tho most exciting ever held In that
city. Tho candid iles for mayor wore
Gm. B. Mo'Jlellan, Democrat, W. Li
lloirst, Mu tloltal OwnershlpO league
and W. M. Ivtns, Republican. As
counted tho vote stood as follows:
McClellan. 228 661
This gives McClellan 3,486 plural!
t,' over ll Hirst and 111 002 over lvlns,
bu?? whether McClellan or Hearst will
oe oho next mayor of Greater Now
Yo:k tho c >urts m ist decidj. Hearst
[leela red immediately after the vote
was declared that he would take an
appeal to thc supreme court, his mau
n^ers Uavlnu slated that they had se
.ured tvldei ce of Illegal acts against
j ,e thousand luspcotors of eleotion,
lind that thirty thousand Hearst men
who went to inc polls to vote for
Hearst had found that their names
Had already boen voted.
Hearst's proposed aotion met with
wann approval In many qutrlors, oven
Muong those, whooppv std his election,
?nd ho received many assurances of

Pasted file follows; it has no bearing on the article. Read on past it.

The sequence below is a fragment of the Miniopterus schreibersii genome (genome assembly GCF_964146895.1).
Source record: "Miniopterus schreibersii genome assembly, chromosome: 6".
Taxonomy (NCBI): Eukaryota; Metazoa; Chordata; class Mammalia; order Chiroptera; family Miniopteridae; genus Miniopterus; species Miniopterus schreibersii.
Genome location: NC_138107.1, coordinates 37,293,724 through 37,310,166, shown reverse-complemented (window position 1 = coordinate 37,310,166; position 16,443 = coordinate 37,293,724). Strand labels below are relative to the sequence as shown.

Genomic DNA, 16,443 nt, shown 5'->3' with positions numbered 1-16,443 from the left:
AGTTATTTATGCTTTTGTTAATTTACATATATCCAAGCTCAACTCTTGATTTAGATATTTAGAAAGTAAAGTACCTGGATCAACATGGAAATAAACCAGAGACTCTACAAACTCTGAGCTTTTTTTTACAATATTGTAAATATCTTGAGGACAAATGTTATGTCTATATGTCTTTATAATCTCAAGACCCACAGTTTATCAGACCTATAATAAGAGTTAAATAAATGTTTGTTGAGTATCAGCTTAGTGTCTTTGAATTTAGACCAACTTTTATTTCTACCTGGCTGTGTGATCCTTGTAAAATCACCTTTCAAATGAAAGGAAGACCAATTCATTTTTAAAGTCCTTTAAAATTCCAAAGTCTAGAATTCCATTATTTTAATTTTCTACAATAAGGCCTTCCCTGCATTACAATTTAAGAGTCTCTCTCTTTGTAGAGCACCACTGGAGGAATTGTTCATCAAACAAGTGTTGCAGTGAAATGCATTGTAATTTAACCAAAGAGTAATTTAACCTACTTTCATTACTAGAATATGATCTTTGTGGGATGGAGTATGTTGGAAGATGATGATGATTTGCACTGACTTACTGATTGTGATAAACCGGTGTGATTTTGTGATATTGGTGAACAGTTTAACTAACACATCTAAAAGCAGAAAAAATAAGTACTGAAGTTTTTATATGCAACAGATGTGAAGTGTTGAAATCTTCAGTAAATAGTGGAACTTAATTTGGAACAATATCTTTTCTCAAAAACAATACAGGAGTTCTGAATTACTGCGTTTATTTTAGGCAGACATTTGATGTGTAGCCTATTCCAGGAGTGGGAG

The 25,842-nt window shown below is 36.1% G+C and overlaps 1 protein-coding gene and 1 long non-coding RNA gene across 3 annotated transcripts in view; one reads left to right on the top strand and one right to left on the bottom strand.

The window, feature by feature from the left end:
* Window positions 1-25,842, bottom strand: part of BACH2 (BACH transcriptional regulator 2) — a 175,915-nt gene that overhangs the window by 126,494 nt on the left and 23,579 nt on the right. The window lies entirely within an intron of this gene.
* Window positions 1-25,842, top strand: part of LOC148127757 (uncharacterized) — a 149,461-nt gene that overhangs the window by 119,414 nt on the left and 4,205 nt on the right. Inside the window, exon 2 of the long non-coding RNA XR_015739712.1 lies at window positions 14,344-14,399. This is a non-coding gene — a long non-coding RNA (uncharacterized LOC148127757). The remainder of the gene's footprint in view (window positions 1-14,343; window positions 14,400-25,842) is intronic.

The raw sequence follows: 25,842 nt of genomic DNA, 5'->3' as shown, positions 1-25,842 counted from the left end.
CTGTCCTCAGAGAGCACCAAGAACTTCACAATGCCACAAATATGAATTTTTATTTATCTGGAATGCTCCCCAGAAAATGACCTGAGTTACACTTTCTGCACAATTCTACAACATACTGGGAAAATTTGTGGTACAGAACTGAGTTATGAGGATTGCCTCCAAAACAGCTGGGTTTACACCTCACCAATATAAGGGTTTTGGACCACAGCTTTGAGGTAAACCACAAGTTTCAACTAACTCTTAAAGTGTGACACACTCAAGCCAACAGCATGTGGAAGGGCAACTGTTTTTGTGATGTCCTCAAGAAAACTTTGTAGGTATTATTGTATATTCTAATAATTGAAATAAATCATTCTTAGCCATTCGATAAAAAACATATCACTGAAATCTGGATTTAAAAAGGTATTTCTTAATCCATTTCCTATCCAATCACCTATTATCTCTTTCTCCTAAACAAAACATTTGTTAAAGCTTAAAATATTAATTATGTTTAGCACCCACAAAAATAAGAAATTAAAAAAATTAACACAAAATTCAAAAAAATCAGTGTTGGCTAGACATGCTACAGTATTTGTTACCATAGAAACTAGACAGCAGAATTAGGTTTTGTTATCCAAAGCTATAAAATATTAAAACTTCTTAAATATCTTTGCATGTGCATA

mpport. District Attorney Jerona%
impressed himself In terms of stron,.:
ipproval of Hearst's programme and
3eclar< d that ho would immediately
institute a searching investigation of
the alleged democratic frauds. He ?Iso
ordered tho returns from the eighteen
tn and sixth districts to ho carefully
guarded, lvms, the defeated it p dj
hean candidate, assured Hearst of his
support In his tight.
Oa Wednesday afternoon tho. exe
cutive commttte of Tam m on y llallis
sued the following statement: ''The
execu jive c muleteo of thc democrat
ic organizitiou protests against the
outrageous published threat of thc de
flated candidate of tho Municipal
Ownership League to overthrow the
will of the people as expressed hy the
vote casu on ?lection day and directs
its law ommitteo to exeat its best
efforts and take su ;h st. ps and lostl
tute such prie.olinga as will sifo
guard tho eleotion of George 13. Me
(J.eltan as mayor of Now York. We
a so call on the o >ix missioner ..f pollc;:
aiid tho custodian of tho bi lot to
preserve the same Intao. from ad in
oiference hy any une from any unau
ttiorix. d so.irc.:. "
t) ? Wednesday Hearst gava out the
* li 'Winji statement: "We havo t
flection. All Tammany's frauds, ah
fam m auy 's cor r u pti on, all Tam ra an y '*
intimidation and vioi.iiice, all Tun
many's false registration, illegal vot